Learning New Tricks

16 Jan

Ever since I can remember, I have been interested in learning how to do new things. For some reason, the learning is more important to me than the end point of having learned.

Some people are just never satisfied. I’ll admit to a bit of that. Growing up, my parents moved 14 times between my birth and finishing college. So I come by it honestly — my mom is a big believer in change. She likes the smell of new carpet, I guess.

But for me that searching is about new ways of thinking. My work is an outlet for this, in a productive way. The landscape of public affairs, PR, marketing and advertising is constantly in flux, which keeps my thinking fresh. My discovery of social media has been an outlet for me personally and a boon to my professional portfolio. Helping clients learn more about how to apply social media in the business environment has become one of my pet projects. I am impressed by how technology can help our productivity, and help us to pioneer new ways of delivering our work processes and products. Olivier Blanchard (blogger handle The Brand Builder) has a good post about this phenomenon.

Client account management is fluid–never a dull moment–and it also keeps my brain flexible. Working with people, including their infinite array of ways to surprise and engage my imagination, is fulfilling. I am fascinated by the dynamics of teamwork in the client environment. Just yesterday I facilitated a meeting that included several more junior associates that are all up-and-comers. We were brainstorming with a client, who happens to be a guru in his area of practice, and I observed such active creativity that would never have occurred via conference call or back-and-forth e-mail messages. The beauty of client engagement is the interpersonal, in-person contact that fuels our work. I was proud of our team for the ability to bring best-practice thinking to the table and infuse it with in-the-moment solutioning. You can make your agenda, plan the desired outcome of a meeting and anticipate how it will unfold, but so often it goes in a different and improved direction. In yesterday’s case, we were generating new ideas that will soon be moved into execution. It’s good to see a group’s ideas go from start to finish.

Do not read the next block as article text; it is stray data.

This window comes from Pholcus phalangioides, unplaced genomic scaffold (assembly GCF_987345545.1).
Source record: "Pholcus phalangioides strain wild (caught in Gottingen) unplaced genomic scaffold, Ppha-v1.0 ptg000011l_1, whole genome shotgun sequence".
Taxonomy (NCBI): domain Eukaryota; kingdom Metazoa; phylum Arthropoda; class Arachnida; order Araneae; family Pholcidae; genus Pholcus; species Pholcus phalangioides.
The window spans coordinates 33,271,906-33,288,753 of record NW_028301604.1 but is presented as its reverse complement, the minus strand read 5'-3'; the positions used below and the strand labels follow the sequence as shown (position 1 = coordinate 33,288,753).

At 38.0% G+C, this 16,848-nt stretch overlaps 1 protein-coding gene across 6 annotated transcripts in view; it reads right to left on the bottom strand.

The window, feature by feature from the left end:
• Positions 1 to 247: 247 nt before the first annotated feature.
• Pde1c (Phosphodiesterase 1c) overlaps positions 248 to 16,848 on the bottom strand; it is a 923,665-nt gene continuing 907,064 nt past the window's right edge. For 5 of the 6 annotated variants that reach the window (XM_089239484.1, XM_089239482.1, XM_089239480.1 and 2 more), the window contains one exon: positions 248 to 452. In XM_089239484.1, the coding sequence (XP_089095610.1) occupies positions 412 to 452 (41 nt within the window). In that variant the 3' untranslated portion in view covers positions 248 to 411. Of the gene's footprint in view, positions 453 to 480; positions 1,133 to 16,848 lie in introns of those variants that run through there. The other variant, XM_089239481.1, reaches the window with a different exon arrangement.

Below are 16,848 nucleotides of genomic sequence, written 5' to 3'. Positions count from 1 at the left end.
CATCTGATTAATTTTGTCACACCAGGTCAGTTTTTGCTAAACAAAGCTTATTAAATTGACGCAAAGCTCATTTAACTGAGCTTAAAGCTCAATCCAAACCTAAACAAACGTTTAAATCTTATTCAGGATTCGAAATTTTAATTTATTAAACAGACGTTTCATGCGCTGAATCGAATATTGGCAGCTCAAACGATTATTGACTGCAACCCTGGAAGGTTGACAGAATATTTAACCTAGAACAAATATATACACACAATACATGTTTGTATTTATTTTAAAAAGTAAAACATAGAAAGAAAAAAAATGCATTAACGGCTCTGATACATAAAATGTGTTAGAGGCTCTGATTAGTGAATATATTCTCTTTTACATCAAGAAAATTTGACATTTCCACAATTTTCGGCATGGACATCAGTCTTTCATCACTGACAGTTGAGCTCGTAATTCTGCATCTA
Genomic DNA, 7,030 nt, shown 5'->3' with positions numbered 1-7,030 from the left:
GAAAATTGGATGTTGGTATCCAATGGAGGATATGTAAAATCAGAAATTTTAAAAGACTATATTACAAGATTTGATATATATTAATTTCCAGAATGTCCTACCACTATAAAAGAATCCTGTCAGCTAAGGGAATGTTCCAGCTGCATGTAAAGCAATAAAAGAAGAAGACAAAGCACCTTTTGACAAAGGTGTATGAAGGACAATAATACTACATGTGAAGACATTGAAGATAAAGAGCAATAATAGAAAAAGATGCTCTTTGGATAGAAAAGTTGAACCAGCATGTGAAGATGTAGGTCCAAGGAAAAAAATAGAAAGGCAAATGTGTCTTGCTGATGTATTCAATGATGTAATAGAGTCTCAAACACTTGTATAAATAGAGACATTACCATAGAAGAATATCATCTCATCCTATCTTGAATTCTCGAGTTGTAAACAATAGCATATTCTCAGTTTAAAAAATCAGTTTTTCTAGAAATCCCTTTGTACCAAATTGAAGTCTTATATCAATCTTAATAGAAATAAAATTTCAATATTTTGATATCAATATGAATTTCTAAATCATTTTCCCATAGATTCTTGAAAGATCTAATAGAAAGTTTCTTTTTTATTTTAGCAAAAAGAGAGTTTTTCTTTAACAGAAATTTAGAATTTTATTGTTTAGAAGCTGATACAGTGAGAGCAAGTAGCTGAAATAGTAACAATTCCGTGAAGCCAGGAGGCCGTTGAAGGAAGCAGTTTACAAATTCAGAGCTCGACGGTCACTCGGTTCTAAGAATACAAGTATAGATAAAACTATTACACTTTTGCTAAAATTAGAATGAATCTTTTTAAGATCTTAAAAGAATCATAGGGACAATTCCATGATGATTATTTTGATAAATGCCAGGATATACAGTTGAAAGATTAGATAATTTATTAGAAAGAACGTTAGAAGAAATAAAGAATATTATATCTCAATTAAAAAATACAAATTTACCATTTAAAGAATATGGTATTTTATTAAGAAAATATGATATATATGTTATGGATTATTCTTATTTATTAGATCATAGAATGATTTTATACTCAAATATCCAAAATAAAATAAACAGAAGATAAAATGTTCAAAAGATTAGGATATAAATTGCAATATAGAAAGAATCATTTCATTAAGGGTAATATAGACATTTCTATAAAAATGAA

And knitting is similar. I just learned how to make cables–easier than I thought it would be. And they are just lovely. I am so proud of my cables.  Every new row of cables makes me happier. There’s a beauty in learning a new technique and repeating it row by row, letting it sink in. Mastery of one’s craft–for fun or for money–is rewarding.

Teaching is a natural progression for this admirer of change. Yesterday I led an informal lunch-and-learn session on using FastTrack for project management. I’ve found that PR professionals do not always see the benefits of this practice, but at Paul Werth Associates my colleagues understand the practical application and how this can help us to be better account managers. I would like to do more teaching in my field, and have equally enjoyed opportunities to share my knowledge of knitting with those who are learning their way.

I never teach my pupils; I only attempt to provide the conditions in which they can learn. – Albert Einstein

The teacher if he is indeed wise does not teach you to enter the house of wisdom but leads you to the threshold of your own mind. – Kahlil Gilbran, Lebanese symbolist poet and painter

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